Are your sales and marketing on the same page? Are you certain? When sales and marketing work together, forming one team with collective goals based on mutually beneficial outcomes and driven by shared activities, they reach their goals and more. Does that sound like your sales and marketing teams? Do your sales and marketing teams work together, or does it seem like they live and work in separate worlds? Are sales and marketing siloed? Is it a breakdown of communications, or do the departments work against each other? Are your sales and marketing teams on the same page, or are they at odds with each other?
It’s counterproductive for two teams, as dependent on each other, as sales and marketing are, to work against each other, but it happens more frequently than you may think. If marketing’s job is to fill the lead funnel and sales is to convert leads into customers, doesn’t it make sense that the more aligned the teams, the more successful they’ll be? Yes, it does so. What’s the answer? It begins with communication.
How to Align Your Sales and Marketing Teams
Establish Lines of Communication
“One of the problems with modern communication is there are so many medias available. Phone, text, email, and face-to-face are just a few of the options. The problem is no one communication network works universally. If you’ve ever missed an urgent email because you were off the grid, you know the frustration. You may have thought, why didn’t they call or text me, but the question is, did you give them your communication expectations?” — How to Set Communication Expectations that Work.
Share interdepartmental meetings and action sessions. But it can’t end there. Meetings need to be followed up, repeated, and supported by management. The most effective meetings end with an action plan and a commitment to follow through. Actions and commitments should be at the top of the list for conducting sales and marketing meetings.
- At the beginning of the meeting, introduce the topic and announce the end goal of the meeting is to devise an action plan and commit to the plan.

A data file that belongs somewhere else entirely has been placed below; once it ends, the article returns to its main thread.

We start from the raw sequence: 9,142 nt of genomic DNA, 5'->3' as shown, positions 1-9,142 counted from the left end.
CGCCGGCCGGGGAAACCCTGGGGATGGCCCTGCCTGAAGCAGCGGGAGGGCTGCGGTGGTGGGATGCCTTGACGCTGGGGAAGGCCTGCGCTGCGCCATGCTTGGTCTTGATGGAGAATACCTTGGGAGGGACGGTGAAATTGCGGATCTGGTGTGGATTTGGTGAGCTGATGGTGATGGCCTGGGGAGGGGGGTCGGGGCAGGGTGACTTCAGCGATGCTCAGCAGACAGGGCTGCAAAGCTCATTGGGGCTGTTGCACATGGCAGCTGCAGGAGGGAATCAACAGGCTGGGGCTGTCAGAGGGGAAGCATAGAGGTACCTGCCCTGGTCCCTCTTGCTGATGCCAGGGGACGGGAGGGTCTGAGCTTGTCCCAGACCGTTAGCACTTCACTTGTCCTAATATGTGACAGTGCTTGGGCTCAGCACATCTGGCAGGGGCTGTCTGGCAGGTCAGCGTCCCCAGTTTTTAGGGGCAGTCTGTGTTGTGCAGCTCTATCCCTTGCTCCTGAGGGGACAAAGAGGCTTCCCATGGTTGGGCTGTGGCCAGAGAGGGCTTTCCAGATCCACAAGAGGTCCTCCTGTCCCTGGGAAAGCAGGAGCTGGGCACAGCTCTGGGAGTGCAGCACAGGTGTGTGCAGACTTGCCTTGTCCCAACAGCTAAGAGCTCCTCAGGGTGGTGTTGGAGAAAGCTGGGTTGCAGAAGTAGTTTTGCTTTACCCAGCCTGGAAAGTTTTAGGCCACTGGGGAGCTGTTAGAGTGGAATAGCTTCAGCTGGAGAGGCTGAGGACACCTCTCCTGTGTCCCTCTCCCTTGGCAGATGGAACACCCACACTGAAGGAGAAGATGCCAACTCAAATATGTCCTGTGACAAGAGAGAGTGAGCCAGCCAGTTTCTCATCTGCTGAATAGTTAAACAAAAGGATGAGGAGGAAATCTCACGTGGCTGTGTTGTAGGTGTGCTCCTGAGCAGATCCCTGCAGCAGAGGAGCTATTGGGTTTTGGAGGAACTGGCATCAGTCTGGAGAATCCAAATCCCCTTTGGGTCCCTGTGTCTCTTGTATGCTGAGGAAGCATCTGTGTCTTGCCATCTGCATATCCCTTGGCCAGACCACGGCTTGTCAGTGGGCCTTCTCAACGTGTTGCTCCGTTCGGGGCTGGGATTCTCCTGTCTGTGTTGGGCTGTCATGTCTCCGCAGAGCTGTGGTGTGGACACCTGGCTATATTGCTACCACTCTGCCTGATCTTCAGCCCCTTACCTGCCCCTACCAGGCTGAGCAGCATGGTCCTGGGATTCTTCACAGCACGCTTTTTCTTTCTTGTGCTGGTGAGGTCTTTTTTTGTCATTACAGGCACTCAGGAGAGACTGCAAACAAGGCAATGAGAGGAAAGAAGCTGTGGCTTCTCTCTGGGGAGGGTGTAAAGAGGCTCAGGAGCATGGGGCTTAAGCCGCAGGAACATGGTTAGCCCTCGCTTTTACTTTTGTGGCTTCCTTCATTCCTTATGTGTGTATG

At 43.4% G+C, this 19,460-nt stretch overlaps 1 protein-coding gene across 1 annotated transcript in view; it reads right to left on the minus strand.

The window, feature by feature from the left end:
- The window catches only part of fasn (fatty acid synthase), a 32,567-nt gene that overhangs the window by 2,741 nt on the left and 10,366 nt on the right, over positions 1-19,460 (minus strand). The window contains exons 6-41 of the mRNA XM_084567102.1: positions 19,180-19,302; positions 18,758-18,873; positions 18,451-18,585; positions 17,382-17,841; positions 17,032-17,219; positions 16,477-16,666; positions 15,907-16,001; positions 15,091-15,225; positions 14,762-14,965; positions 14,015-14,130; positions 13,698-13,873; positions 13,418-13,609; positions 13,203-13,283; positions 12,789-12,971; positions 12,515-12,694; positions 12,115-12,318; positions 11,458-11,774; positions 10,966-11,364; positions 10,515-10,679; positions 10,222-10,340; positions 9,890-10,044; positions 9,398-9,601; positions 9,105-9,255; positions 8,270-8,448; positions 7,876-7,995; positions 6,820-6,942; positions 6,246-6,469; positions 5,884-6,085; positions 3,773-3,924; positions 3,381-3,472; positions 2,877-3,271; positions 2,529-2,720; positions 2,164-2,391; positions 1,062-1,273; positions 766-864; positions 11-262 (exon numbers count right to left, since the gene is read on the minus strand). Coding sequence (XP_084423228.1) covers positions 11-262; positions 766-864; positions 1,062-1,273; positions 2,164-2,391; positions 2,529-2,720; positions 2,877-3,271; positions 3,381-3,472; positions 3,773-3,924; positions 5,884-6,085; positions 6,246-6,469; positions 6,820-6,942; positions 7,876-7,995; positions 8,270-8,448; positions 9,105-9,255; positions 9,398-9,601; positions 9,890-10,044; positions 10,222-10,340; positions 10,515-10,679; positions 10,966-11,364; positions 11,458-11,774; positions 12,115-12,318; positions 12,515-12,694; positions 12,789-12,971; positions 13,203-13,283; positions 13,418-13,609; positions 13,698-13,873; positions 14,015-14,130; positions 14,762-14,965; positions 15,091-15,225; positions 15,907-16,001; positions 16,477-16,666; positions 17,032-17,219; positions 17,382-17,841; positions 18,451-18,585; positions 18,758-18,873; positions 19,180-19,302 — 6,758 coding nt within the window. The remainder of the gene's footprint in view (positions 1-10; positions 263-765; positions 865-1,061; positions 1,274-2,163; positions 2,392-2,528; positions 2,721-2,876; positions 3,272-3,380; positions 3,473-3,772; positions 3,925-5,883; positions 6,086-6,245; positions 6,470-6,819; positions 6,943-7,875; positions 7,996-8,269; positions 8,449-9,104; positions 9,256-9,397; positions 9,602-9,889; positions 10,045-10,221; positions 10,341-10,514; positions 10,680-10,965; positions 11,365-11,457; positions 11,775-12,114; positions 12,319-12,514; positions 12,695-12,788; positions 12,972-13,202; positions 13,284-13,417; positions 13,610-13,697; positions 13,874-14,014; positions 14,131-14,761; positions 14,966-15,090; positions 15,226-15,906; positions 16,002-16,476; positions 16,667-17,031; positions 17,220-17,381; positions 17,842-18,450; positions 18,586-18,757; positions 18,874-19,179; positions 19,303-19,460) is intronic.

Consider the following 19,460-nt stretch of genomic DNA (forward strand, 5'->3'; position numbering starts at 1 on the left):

- Share actionable ideas throughout the meeting.
- Allow team members to devise an action plan of their own
- At the end of the meeting, ask for each member’s action plan and their commitment to follow through.
- Note the actions plans for follow-up
One of the best ways to learn to work together as a team is to understand each other’s jobs and how each team affects the other. This can be as simple as having marketing and salespeople shadow each other, or it can be planned cross-training time. Regardless of the method, any cross-training will improve teamwork. It’s more difficult to ignore other departments when you understand what they do and know who they are. I’ve had more than one manager tell me cross-training sounded like a good idea, but there just wasn’t time for it. My answer is cross-training saves time by reducing mistakes and developing more efficient systems that help everyone.
Set Mutual Goals
The key to effective goal setting is to concentrate on activities, “Although the degree of difficulty, time limits, measurability, conditions, objective criteria, etc., should be discussed—it will be difficult to achieve the goal without a clear plan of activities needed to reach the goal.” — You Cannot Do a Goal You Can Do Activities.
Setting community goals for sales and marketing doesn’t need to be an all-day process. Last month I spent 15 minutes each with two production departments. The department managers and I had previously discussed improving teamwork by developing team goals. We wanted the teams to be integral in creating the goals. For goals to work, they must be reviewed, adjusted as needed, and supported by all team members and management.
Can’t We All Just Get Along?
Can’t we just all get along? Can sales and marketing work together? Yes, they can, especially two teams as interconnected as sales and marketing. It begins with communication and ends with shared goals based on activities that benefit the whole. So, are your teams working together?
How Can I Help You?
I like to help people and organizations, but I have three criteria I consider before taking an assignment – I believe in what the organization stands for, I know I can help, and it looks like fun. If you have any questions, Contact Me.
Does your business have a management training plan? Many organizations, large and small, use my book, The New Manager’s Workbook a crash course in effective management, as the basis for their leadership development program. Check it out.